City resilience index (CRI)


City resilience index (CRI)
City Resilience Index (CRI) :
a pilot initiative towards Resilient Shimla
Supported by :
Piloting the CRI
City Profile: Shimla
Area of the City
No. of Wards
Total Population
F/M Ratio (per 1,000)
Household Size
Number of Households
Population Density
Decadal Growth Rate
Slum Population
Employment Rates
Nature of Occupation
19.99 sq. km.
4,197 persons/sq. km.
The economy is mainly
dependent on government
service and tourism.
Government jobs account
for almost 47% of the
employment of the city
Approach: Structure of assessment
Approach: Pilot overview
Pilot Duration
: 9 weeks
Fieldwork Duration
: 3 weeks
No. of fieldwork staff
No. of government participants
: 55
No. of departments engaged in pilot: 35
(from city and state government, academia
and NGOs)
Resilience Workshop
• A stakeholder
Workshop : greater
variety of perspectives
on resilience
• attended by 42
stakeholders from
government, NGOs and
• Through interactive
discussions, participants
collectively completed
high level qualitative
resilience assessments
of the city
Output: Qualitative Resilience Profile
Output: Workshop Assessment
Output: Quantitative Resilience Profile
Learning for Shimla
• Regarding the process
– Handholding support needed by MCS to complete the CRI assessment. Training of city
assessors may be helpful to improve their capacity to undertake these asessemnts.
– The CRI pilot was a significant capacity building experience for city assessors and
introduced them to concepts of resilience and systems thinking.
• Regarding the outcomes
– Shimla with little history of major shocks, has limited risk reduction activities. The CRI
advocates proactive, comprehensive risk-reduction through strategic resilience
– The CRI pilot highlighted the need to improve data sharing between different levels of
government to better inform development activities
– Integrated planning and policy development and safeguards to human health and life
shows distinct differences in qualitative and quantitative assessment highlighting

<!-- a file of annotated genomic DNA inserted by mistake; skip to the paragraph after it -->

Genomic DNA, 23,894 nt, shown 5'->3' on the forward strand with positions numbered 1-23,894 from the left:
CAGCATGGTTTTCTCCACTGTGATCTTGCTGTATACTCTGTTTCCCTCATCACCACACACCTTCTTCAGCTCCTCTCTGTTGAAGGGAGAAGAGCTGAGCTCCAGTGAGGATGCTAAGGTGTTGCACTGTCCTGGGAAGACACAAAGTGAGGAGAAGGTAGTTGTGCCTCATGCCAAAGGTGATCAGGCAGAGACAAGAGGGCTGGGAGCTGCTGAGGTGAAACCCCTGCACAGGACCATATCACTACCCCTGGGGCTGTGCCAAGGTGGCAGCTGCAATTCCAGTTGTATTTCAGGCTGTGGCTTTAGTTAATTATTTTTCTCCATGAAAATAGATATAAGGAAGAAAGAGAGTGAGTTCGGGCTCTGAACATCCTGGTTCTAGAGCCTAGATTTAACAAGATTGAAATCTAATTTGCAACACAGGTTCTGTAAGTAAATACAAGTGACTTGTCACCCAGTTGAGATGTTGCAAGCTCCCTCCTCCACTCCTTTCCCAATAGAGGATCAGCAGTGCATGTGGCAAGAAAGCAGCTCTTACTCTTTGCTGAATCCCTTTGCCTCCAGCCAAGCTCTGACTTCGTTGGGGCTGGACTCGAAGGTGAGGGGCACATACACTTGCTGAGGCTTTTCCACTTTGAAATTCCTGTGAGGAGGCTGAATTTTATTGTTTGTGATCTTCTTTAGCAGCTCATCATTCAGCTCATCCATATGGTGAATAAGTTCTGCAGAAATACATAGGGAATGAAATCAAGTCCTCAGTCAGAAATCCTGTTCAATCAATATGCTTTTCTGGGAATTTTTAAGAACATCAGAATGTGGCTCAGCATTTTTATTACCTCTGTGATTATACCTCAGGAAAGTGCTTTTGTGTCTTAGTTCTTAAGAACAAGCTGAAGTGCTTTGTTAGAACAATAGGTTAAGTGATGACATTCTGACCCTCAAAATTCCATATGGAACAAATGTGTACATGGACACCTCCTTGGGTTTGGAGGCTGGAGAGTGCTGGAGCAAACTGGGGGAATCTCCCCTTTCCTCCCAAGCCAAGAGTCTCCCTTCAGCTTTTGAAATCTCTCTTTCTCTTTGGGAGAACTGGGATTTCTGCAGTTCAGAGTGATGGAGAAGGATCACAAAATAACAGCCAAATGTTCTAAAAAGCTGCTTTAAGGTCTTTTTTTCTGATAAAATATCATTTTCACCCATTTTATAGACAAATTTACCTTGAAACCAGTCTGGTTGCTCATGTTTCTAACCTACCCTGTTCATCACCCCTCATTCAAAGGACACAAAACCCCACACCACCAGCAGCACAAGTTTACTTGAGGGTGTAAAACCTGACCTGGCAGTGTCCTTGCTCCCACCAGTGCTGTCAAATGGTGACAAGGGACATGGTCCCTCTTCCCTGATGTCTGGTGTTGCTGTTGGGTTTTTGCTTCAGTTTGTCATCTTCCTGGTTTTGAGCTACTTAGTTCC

need for interdepartmental coordination.
– Quantitative and Qualitative Profiles align in most areas, providing a starting point for
resilience building activities.
Learning for ICLEI
• Obtaining senior city leadership buy-in was a critical factor in getting the pilot off
the ground, particularly in stressing the importance of the process and mobilising
Support from a partner with knowledge of local politics and good relationship
with city officials helped to identify relevant stakeholders and get data.
A simplified structure and language could be helpful for uptake by cities. Support
was needed to translate between English and Hindi. Handholding support is
essential in translating the development sector jargon into a language that city and
state officials understood.
The number of questions in qualitative analysis can be reduced or clubbed with
related questions.
The understanding of the concept of resilience varied between senior government
officials and lower level technical staff; better data/info could be obtained with
clearer understanding.
The stakeholder workshop was very valuable in order to encourage proactive
thought and debate around city challenges and gain stakeholder buy-in for future
resilience building activities.
Future possibilities: Linking CRI with the
Smart Cities Mission of Govt. of India
Strengths &
You can find out more about us:
• ICLEI – Local Governments for Sustainability at:
• ICLEI – South Asia at:
• E-mail: [email protected]